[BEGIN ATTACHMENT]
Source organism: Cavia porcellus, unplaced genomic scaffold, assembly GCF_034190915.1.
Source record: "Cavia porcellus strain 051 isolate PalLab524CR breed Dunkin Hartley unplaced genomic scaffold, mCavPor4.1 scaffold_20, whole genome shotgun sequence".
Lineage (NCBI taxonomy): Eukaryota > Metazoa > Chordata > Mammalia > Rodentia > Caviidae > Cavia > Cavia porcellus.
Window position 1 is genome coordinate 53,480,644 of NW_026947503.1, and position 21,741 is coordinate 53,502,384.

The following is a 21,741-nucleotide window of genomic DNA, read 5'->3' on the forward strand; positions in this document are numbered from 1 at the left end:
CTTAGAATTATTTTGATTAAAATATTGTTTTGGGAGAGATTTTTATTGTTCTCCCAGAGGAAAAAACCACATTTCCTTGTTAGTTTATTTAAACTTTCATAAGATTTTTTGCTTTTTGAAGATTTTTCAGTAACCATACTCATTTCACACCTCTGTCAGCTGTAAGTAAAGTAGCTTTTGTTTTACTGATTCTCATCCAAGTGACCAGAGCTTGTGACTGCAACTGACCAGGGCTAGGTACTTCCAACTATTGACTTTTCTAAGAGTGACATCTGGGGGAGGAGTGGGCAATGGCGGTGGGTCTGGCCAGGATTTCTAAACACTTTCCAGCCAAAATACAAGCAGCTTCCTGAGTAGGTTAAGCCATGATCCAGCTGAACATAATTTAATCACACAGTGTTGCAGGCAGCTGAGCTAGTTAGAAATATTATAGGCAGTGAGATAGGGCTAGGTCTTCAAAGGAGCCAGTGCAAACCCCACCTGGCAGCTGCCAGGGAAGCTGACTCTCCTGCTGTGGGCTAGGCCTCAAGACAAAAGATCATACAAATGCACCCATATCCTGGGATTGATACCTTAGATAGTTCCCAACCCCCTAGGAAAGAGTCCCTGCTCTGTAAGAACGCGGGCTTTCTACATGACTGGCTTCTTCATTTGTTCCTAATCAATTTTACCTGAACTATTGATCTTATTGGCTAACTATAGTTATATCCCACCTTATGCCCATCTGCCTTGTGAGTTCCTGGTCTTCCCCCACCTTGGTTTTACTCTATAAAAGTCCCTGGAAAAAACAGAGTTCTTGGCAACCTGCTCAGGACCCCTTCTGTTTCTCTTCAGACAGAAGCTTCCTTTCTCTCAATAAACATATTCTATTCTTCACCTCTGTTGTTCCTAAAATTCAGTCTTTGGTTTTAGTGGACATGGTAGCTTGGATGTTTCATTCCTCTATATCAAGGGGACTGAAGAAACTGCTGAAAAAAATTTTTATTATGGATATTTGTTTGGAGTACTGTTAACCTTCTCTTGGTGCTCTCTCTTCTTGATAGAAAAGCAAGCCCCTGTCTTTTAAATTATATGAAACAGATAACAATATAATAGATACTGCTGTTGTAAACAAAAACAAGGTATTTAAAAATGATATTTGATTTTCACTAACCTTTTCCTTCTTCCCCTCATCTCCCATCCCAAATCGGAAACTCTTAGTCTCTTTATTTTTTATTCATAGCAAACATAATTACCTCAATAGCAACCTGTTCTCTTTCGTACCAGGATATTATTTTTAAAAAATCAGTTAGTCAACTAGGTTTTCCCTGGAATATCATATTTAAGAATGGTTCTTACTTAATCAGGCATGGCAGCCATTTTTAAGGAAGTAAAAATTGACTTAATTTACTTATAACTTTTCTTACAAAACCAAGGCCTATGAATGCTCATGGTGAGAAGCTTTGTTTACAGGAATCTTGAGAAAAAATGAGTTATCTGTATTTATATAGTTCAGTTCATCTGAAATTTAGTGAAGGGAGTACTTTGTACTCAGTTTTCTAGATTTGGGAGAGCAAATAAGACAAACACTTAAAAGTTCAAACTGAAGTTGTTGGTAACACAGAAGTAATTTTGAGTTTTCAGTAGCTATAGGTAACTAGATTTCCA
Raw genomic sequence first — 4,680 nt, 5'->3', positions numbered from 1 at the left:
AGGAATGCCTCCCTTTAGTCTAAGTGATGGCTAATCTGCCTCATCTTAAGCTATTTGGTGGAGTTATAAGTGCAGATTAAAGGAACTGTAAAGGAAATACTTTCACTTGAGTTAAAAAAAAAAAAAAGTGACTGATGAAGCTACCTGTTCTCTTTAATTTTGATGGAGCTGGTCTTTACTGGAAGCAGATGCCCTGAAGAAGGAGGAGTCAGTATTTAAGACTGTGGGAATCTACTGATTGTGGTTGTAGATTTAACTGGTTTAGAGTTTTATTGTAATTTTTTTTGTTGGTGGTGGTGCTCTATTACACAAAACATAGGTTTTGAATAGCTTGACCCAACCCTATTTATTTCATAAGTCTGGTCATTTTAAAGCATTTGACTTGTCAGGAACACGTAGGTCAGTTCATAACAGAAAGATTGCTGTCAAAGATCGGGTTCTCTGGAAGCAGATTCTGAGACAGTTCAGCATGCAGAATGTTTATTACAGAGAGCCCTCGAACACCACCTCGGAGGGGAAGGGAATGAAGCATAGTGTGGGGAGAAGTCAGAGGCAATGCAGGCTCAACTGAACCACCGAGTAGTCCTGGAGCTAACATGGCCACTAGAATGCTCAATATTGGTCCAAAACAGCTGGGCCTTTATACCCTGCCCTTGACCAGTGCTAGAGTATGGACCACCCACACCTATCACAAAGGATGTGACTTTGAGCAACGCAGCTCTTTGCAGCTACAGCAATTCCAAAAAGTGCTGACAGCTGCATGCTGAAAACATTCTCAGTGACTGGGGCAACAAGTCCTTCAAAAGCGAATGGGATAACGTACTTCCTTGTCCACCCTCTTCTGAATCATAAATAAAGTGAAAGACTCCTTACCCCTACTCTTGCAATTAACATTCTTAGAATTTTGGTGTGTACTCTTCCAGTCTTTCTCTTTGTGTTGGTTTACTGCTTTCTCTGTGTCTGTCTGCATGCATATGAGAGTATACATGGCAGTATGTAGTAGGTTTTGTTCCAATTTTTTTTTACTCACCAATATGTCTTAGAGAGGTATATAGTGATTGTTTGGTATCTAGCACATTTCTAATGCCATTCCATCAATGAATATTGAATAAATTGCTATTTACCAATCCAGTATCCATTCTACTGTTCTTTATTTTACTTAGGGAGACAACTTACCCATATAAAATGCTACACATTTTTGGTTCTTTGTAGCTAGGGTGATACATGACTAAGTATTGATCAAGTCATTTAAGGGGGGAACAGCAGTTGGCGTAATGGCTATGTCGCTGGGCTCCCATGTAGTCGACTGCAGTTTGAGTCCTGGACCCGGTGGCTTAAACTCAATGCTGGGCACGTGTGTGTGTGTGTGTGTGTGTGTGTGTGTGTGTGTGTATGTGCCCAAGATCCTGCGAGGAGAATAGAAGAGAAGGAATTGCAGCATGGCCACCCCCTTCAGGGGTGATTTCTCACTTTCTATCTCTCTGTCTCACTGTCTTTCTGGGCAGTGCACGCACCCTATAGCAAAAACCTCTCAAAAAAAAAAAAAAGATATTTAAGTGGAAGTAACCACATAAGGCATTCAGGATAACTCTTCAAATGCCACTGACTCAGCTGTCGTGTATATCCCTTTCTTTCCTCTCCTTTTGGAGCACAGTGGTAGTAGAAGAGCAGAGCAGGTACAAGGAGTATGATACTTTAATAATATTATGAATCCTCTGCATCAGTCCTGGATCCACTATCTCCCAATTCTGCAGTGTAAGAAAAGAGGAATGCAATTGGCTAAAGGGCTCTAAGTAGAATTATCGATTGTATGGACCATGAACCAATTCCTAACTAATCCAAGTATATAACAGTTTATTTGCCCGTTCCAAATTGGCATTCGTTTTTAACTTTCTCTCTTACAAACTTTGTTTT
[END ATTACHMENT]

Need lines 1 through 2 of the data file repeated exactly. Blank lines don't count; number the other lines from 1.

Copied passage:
Source organism: Cavia porcellus, unplaced genomic scaffold, assembly GCF_034190915.1.
Source record: "Cavia porcellus strain 051 isolate PalLab524CR breed Dunkin Hartley unplaced genomic scaffold, mCavPor4.1 scaffold_20, whole genome shotgun sequence".